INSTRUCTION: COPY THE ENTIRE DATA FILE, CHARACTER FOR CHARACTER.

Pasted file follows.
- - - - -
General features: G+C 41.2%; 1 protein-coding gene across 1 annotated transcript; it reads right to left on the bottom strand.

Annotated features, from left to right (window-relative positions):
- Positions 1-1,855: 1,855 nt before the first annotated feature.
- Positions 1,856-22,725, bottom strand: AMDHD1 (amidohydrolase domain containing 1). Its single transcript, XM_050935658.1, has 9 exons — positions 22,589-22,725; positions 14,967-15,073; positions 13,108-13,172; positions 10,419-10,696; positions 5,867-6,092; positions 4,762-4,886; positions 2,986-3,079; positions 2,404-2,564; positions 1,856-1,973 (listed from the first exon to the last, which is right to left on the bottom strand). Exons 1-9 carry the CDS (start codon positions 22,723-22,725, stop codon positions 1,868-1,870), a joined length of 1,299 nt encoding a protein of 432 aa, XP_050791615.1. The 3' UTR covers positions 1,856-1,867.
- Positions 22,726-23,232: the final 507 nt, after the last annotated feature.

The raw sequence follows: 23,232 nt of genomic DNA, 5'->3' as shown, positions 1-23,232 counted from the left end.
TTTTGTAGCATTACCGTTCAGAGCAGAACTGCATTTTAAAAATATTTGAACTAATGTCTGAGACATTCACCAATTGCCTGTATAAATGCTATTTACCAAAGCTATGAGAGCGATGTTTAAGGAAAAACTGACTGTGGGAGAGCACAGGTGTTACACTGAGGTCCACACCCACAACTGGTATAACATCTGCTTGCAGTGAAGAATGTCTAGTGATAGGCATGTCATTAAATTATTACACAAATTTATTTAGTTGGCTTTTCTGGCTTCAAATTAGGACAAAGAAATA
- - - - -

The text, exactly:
General features: G+C 41.2%; 1 protein-coding gene across 1 annotated transcript; it reads right to left on the bottom strand.

Annotated features, from left to right (window-relative positions):
- Positions 1-1,855: 1,855 nt before the first annotated feature.
- Positions 1,856-22,725, bottom strand: AMDHD1 (amidohydrolase domain containing 1). Its single transcript, XM_050935658.1, has 9 exons — positions 22,589-22,725; positions 14,967-15,073; positions 13,108-13,172; positions 10,419-10,696; positions 5,867-6,092; positions 4,762-4,886; positions 2,986-3,079; positions 2,404-2,564; positions 1,856-1,973 (listed from the first exon to the last, which is right to left on the bottom strand). Exons 1-9 carry the CDS (start codon positions 22,723-22,725, stop codon positions 1,868-1,870), a joined length of 1,299 nt encoding a protein of 432 aa, XP_050791615.1. The 3' UTR covers positions 1,856-1,867.
- Positions 22,726-23,232: the final 507 nt, after the last annotated feature.

The raw sequence follows: 23,232 nt of genomic DNA, 5'->3' as shown, positions 1-23,232 counted from the left end.
TTTTGTAGCATTACCGTTCAGAGCAGAACTGCATTTTAAAAATATTTGAACTAATGTCTGAGACATTCACCAATTGCCTGTATAAATGCTATTTACCAAAGCTATGAGAGCGATGTTTAAGGAAAAACTGACTGTGGGAGAGCACAGGTGTTACACTGAGGTCCACACCCACAACTGGTATAACATCTGCTTGCAGTGAAGAATGTCTAGTGATAGGCATGTCATTAAATTATTACACAAATTTATTTAGTTGGCTTTTCTGGCTTCAAATTAGGACAAAGAAATA